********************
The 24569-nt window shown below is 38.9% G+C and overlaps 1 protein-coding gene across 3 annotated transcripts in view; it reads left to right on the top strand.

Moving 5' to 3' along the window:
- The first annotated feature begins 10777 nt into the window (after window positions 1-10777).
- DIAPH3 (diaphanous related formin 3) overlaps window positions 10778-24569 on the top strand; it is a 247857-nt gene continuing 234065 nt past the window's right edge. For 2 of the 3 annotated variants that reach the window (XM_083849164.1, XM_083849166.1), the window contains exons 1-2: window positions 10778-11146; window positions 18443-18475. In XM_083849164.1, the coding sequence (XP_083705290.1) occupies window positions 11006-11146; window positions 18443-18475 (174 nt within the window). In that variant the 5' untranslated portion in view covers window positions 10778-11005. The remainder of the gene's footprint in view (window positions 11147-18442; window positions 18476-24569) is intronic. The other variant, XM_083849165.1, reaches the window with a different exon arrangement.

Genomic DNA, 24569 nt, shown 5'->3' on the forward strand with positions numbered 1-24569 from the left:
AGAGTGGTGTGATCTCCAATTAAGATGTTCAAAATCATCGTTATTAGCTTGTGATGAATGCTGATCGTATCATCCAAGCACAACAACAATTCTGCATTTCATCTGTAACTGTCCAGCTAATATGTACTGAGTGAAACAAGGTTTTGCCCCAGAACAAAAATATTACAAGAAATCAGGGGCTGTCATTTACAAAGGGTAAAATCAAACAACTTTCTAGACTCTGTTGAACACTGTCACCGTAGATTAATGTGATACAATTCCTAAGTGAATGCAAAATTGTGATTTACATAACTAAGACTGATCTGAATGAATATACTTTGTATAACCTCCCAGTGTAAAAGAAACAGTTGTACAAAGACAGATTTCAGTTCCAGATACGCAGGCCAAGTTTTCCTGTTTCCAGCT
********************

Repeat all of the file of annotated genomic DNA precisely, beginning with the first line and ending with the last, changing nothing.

The 24569-nt window shown below is 38.9% G+C and overlaps 1 protein-coding gene across 3 annotated transcripts in view; it reads left to right on the top strand.

Moving 5' to 3' along the window:
- The first annotated feature begins 10777 nt into the window (after window positions 1-10777).
- DIAPH3 (diaphanous related formin 3) overlaps window positions 10778-24569 on the top strand; it is a 247857-nt gene continuing 234065 nt past the window's right edge. For 2 of the 3 annotated variants that reach the window (XM_083849164.1, XM_083849166.1), the window contains exons 1-2: window positions 10778-11146; window positions 18443-18475. In XM_083849164.1, the coding sequence (XP_083705290.1) occupies window positions 11006-11146; window positions 18443-18475 (174 nt within the window). In that variant the 5' untranslated portion in view covers window positions 10778-11005. The remainder of the gene's footprint in view (window positions 11147-18442; window positions 18476-24569) is intronic. The other variant, XM_083849165.1, reaches the window with a different exon arrangement.

Genomic DNA, 24569 nt, shown 5'->3' on the forward strand with positions numbered 1-24569 from the left:
AGAGTGGTGTGATCTCCAATTAAGATGTTCAAAATCATCGTTATTAGCTTGTGATGAATGCTGATCGTATCATCCAAGCACAACAACAATTCTGCATTTCATCTGTAACTGTCCAGCTAATATGTACTGAGTGAAACAAGGTTTTGCCCCAGAACAAAAATATTACAAGAAATCAGGGGCTGTCATTTACAAAGGGTAAAATCAAACAACTTTCTAGACTCTGTTGAACACTGTCACCGTAGATTAATGTGATACAATTCCTAAGTGAATGCAAAATTGTGATTTACATAACTAAGACTGATCTGAATGAATATACTTTGTATAACCTCCCAGTGTAAAAGAAACAGTTGTACAAAGACAGATTTCAGTTCCAGATACGCAGGCCAAGTTTTCCTGTTTCCAGCT